Because there is no international security problem that can’t be ameliorated with drones, the Obama administration has deployed its platform of choice to perform reconnaissance over Syria.
We’ll get to the Iranian warships. The drones – according to Pentagon officials, a “good number” of them – are reportedly being used to collect information on Bashar al-Assad’s crackdown on his people. They will provide supporting evidence to justify an international intervention in Syria. The US officials say the intelligence collection is not a precursor to military operations in Syria.
The US has actually done this before. During the gruesome internal conflict in Rwanda (back in the Clinton administration), when Hutus were massacring Tutsis, the US dispatched military reconnaissance aircraft to collect intelligence on the fighting. We have also, of course, operated drones over Somalia and Yemen at various times in the last decade, both to collect intelligence and to target terrorists. But in Syria, the interested parties include Russia, Iran, China, and a collection of Islamist groups.
The US administration’s interlocutors are not wrong to wonder if sending in the drones is a preparatory measure for sending in troops to intervene: the intelligence collected by tactical drones is more immediate, dynamic, and ephemeral than that gathered by standoff collection assets. If you want to know what Assad’s overall posture is, you use the standoff assets; if you want to know what his forces are doing on a moment-to-moment basis, you use operational-level (e.g., Predator) or tactical drones. (If there are a “good number” of drones being used, most of them have to be operational or tactical drones – and are probably Predator operational-level drones, with good range and altitude.)
Meanwhile, as if on cue, the Iranian warships that stopped in Jeddah earlier this month have transited the Suez Canal – without any prior brouhaha in the press – and arrived in Syria. They are in Syria exactly a year after their last visit, and presumably will offload weapons and/or ammunition from the supply ship Kharg, which is accompanying the Iranian destroyer. Reporting from a Syrian defector (see last link) indicated that last year’s Iranian naval task force delivered weapons and ammunition to the Assad regime.
The ships’ arrival makes Iran the third foreign government that has been able, without hindrance, to enter a Syrian port and offload whatever it wants, in spite of the sanctions being imposed on the Assad regime. Hugo Chavez has delivered diesel fuel to Syria since the sanctions were imposed, and Russia, besides sending her carrier task force to Syria during its recent deployment, used a commercial cargo ship to deliver arms to Syria in January. The sanctions thus look pretty perfunctory (not to mention perforable).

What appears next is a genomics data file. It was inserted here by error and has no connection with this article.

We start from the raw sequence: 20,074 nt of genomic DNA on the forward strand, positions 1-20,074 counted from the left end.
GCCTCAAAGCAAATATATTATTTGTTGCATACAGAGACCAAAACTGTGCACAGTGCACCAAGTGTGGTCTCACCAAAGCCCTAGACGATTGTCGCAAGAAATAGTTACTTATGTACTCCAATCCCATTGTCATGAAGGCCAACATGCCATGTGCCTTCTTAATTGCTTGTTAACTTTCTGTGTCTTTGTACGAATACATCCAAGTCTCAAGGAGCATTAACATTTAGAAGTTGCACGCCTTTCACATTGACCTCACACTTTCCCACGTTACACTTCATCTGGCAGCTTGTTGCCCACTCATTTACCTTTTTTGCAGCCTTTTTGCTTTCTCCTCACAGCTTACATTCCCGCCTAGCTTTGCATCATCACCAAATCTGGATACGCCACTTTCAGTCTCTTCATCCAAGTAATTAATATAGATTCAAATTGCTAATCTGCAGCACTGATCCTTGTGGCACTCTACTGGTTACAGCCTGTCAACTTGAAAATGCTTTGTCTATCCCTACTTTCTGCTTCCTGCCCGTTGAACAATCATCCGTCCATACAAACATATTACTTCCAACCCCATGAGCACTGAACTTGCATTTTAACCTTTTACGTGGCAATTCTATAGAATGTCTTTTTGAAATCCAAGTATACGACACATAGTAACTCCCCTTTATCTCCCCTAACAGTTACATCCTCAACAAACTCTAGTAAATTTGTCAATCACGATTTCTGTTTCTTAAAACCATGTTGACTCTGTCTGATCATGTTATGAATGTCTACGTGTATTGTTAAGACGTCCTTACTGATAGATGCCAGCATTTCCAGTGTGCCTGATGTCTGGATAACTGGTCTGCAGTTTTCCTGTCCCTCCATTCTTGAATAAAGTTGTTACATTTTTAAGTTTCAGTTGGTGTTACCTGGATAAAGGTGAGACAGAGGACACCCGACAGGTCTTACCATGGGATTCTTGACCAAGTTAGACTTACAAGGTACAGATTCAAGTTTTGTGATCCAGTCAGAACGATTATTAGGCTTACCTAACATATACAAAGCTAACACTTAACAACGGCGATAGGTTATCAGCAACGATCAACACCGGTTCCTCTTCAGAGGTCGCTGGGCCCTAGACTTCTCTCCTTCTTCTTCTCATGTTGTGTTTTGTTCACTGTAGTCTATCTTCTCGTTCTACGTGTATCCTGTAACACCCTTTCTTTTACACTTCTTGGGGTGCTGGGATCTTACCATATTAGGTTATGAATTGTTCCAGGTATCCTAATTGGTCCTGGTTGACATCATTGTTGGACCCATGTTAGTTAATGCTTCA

Could a US drone be shot down over Syria? Yes, the capability is there. I don’t assess that Assad wants to do anything so provocative, and Russia – the supplier (and very possibly the current operator) of anti-air missiles in Syria – will want to keep things calm as long as possible. But drones watching Syria will inevitably end up watching Russian forces there, and at a certain point Russia may well find that intolerable. If a combination of Assad’s and Moscow’s preferences should cause them to want to exclude the drones, the question will really be whether anyone thinks President Obama would retaliate for a drone shoot-down or two.
There are too many variables in this situation to predict narrowly which direction things will go. The reason for that is largely that the Obama administration’s policy is to avoid securing an outcome with the use of US power. If the US will not seek a particular outcome, we will be consigned to waiting on others to do so. There are many players, and numerous potential reactions. The permutations of hostility and resistance along the way are endless.
What should the US do? Our first principle should be that Assad must go, but that principle can’t stand on its own. It would not be better to have a new government of Islamist radicals than to have Assad in power. It matters who takes over, and how.
A key problem, however, is that we have put our chips on Muslim Brotherhood groups and the brokerage of the Erdogan government in Turkey. That is a very bad policy move, one guaranteed to generate enemies (Russia, China, Iran) for our non-policy policy while giving nations like Saudi Arabia less reason to endorse our activities. We can’t make the Muslim Brotherhood good for the Middle East by throwing our weight behind it.
Doing so is, in fact, wasting and diluting the power we still have. If the US policy were to fence in and discourage the Muslim Brotherhood, while bolstering liberalizing elements instead — elements that exist in every nation of the Middle East – we would make it more desirable for a nation like Russia to cooperate with us on the Syria problem. Russia is the one nation that could directly help us to get rid of Assad; if one of our top objectives were to ensure that the follow-on government was not taken over by Islamists, we and Moscow would have that key objective in common.
About the Author: J.E. Dyer is a retired US Naval intelligence officer who served around the world, afloat and ashore, from 1983 to 2004.
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